The Battle of Cardiac Hill
My weekend plan was simple: four fast, solid and consistent miles on Saturday followed by 10 tough trail miles on Sunday. I will warn you now, this is a long post. Get your coffee.
It was all of 16 degrees out when I got to the parking lot on Saturday. Sixteen. That is COLD. But I like cold and within half a mile I was down to running in a tank top and my winter running pants. This seemed to perplex several dog walkers and a multitude of heavily bundled runners. Heck, it even surprised me. It was COLD! But the run was pretty. Oh so pretty!
I ran hard, had a great calorie burn and more importantly was pretty consistent. I went about the rest of my day and was super productive. By late afternoon, I was in Meniere’s hell. I am tired of the spinning and vomiting. Seriously, not cool Meniere’s. Not cool.
Sunday I was up at 3 am to drop the boys off at the airport for Kansas City. I came home, slunk back into bed and willed the world to stop spinning. Somewhere around 10 am I started to feel better which is good because I needed to leave by 11 to meet up with my running buddy. I made the 90 minute drive to Rattlesnake Bar in Auburn.
This is roughly the last 10 miles of the AR50. It is a total elevation gain of 1,600 feet of which 1,000 of that is in a one mile stretch known as Cardiac Hill around mile 7. In my youth, I had many run-ins with Cardiac Hill and its cousin the Cardiac Hill Bypass (which is only marginally easier). I knew it was ugly. Look at any elevation profile for the AR50 and you will see how ugly this thing is. I had a simple strategy: get up the hill by any means necessary. I’ll be honest, I did hope to scale it and somehow maintain a 16 minute pace. I didn’t do that. Not even close.
My goal was to complete the run right around 2:15 minutes, which is about a 14:30 pace. Hills and I have a love hate relationship and this particular run has one monster of a hill at mile 7. I figured that if I could stay between 12:30 to 13:30 for most of it I could tackle that hill by any means necessary and still come in around that goal.
The Warm Up: We started at Rattlesnake Bar but the park is actually closed this time of year so you park outside the gates. We used the .7 miles to our designated starting point as a warm up. I didn’t bother to track it. I was too busy going over the details of route coverage and the emergency plan if we got separated. After stretching, the adventure began…
Mile 1: It started out immediately with and quick, steep ascent to get the blood pumping then wound through the park toward the American River. I passed a few people out for a nice walk with the family and conversed a bit with Steven. It was a nice comfortable mile.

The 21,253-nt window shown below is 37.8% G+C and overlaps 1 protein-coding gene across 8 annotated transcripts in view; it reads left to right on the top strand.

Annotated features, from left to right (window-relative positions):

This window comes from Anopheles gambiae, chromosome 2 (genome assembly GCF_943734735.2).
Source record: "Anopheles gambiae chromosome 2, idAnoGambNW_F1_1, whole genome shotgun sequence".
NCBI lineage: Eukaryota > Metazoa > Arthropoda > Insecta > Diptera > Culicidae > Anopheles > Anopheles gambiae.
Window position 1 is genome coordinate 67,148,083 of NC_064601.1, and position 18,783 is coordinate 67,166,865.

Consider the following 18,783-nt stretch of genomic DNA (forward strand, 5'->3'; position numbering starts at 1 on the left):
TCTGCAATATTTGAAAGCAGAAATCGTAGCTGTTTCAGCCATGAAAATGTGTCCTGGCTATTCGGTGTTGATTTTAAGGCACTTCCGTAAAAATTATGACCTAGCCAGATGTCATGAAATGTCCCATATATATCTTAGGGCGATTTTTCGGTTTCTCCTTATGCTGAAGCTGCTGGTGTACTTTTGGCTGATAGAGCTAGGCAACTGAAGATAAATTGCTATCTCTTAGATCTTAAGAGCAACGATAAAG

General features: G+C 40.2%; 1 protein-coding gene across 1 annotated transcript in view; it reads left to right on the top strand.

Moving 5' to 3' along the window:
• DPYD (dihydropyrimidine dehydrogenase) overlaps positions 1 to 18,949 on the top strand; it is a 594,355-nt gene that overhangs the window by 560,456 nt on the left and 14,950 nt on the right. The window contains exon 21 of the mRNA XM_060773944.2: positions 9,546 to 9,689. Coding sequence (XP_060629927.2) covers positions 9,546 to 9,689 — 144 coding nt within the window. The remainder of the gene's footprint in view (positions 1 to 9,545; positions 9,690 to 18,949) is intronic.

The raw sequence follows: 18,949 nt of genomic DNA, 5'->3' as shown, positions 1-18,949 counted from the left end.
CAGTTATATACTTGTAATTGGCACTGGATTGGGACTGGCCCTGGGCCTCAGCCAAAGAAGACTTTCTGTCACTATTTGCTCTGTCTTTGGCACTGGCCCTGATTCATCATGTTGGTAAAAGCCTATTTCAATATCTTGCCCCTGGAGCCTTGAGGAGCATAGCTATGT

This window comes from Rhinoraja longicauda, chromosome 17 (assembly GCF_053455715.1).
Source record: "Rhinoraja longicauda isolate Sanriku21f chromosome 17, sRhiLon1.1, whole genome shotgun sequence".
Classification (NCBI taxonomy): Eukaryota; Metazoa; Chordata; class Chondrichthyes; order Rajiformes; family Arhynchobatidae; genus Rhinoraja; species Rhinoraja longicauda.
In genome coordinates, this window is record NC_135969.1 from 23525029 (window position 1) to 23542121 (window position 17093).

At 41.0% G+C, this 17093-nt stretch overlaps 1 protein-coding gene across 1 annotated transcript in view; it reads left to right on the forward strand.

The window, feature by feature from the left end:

Mile 2 & 3: I love trees. The trail is narrow and sometimes deep (it reminded me of areas of Scotland!), but winds through dense trees and foliage. It was gorgeous and I was cruising. I paused here to wait for Steven. It was beautiful.
Mile 4: I hate hills. Okay, this wasn’t a huge elevation gain but it was really the start of 5 miles of steady ascent. This was an interesting mile. There was Mormon’s Ravine with this fantastic warning:
And then it opened up into the most dense field of star thistles I have ever seen with a random apple tree just chilling next to a old oak tree. Weird.
And then the trail descended into a dark and very expensive forest:
Mile 5: This was a little rocky for me. The trail went up, the trail went down. I walked a couple short steep hills and struggled to keep my pace steady.
I stopped for a picture because, well, I needed a moment to munch on delicious sport beans.
This reminded me of Scotland, except that the trail was going downhill.
Mile 6: I was actually cruising very comfortable at 12:15 for the first half mile or so and then I hit a big steep beast of a hill. I slowed down but I still pushed through it. While I was going up I passed a backpacker who told me I was hard core. He told Steven that I was insane. Awesome!
See, I started at the American River. This is important people. Take note of how close I am because in a few minutes I am going to be VERY VERY FAR AWAY.
Mile 7: I like to call this mile Hell on Earth. See, after jogging up that rather steep hill in mile 6 the trail has a level spot about 20’ long where you are given two happy options:
Any guesses which route yours truly took? I’ll give you a hint: I burned twice as many calories on this mile than I did on any other mile despite the fact that my pace was twice as slow as any other mile. That’s right: I went up Cardiac Hill. Sure, I’ve been on the bypass and even heard tell that local races use the bypass. But the word bypass just wasn’t going over well with me so up I went.
A couple notes here. First, I stopped and waited for Steven. I hadn’t seen him for 2.5 miles and wanted to check in before I started the ascent. Ten minutes later, no Steven but I got a message via a hiker that all was well and he would see me at the top. Since I had cell signal, I sent him a text letting him know all was well and I was making the ascent.